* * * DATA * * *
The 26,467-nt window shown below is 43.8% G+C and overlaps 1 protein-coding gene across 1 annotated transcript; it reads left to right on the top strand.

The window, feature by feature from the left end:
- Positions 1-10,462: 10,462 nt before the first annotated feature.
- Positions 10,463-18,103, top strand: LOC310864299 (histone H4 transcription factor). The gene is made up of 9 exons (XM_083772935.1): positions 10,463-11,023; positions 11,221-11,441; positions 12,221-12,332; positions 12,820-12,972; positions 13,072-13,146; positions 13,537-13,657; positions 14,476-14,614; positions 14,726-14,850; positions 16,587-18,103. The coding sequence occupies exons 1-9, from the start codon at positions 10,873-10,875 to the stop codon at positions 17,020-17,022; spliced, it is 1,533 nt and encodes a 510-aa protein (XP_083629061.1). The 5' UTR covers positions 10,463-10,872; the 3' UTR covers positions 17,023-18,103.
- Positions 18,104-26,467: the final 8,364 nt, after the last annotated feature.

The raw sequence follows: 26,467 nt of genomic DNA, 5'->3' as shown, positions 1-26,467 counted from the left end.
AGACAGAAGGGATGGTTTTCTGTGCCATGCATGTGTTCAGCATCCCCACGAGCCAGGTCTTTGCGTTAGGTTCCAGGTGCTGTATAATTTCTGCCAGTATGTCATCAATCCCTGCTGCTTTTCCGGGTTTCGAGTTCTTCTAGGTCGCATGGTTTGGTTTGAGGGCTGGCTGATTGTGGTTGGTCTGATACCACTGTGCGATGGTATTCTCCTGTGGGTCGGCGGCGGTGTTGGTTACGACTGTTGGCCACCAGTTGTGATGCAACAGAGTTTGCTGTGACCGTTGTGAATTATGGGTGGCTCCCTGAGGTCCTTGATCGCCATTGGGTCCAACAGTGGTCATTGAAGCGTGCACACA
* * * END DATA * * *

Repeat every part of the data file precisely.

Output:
The 26,467-nt window shown below is 43.8% G+C and overlaps 1 protein-coding gene across 1 annotated transcript; it reads left to right on the top strand.

The window, feature by feature from the left end:
- Positions 1-10,462: 10,462 nt before the first annotated feature.
- Positions 10,463-18,103, top strand: LOC310864299 (histone H4 transcription factor). The gene is made up of 9 exons (XM_083772935.1): positions 10,463-11,023; positions 11,221-11,441; positions 12,221-12,332; positions 12,820-12,972; positions 13,072-13,146; positions 13,537-13,657; positions 14,476-14,614; positions 14,726-14,850; positions 16,587-18,103. The coding sequence occupies exons 1-9, from the start codon at positions 10,873-10,875 to the stop codon at positions 17,020-17,022; spliced, it is 1,533 nt and encodes a 510-aa protein (XP_083629061.1). The 5' UTR covers positions 10,463-10,872; the 3' UTR covers positions 17,023-18,103.
- Positions 18,104-26,467: the final 8,364 nt, after the last annotated feature.

The raw sequence follows: 26,467 nt of genomic DNA, 5'->3' as shown, positions 1-26,467 counted from the left end.
AGACAGAAGGGATGGTTTTCTGTGCCATGCATGTGTTCAGCATCCCCACGAGCCAGGTCTTTGCGTTAGGTTCCAGGTGCTGTATAATTTCTGCCAGTATGTCATCAATCCCTGCTGCTTTTCCGGGTTTCGAGTTCTTCTAGGTCGCATGGTTTGGTTTGAGGGCTGGCTGATTGTGGTTGGTCTGATACCACTGTGCGATGGTATTCTCCTGTGGGTCGGCGGCGGTGTTGGTTACGACTGTTGGCCACCAGTTGTGATGCAACAGAGTTTGCTGTGACCGTTGTGAATTATGGGTGGCTCCCTGAGGTCCTTGATCGCCATTGGGTCCAACAGTGGTCATTGAAGCGTGCACACA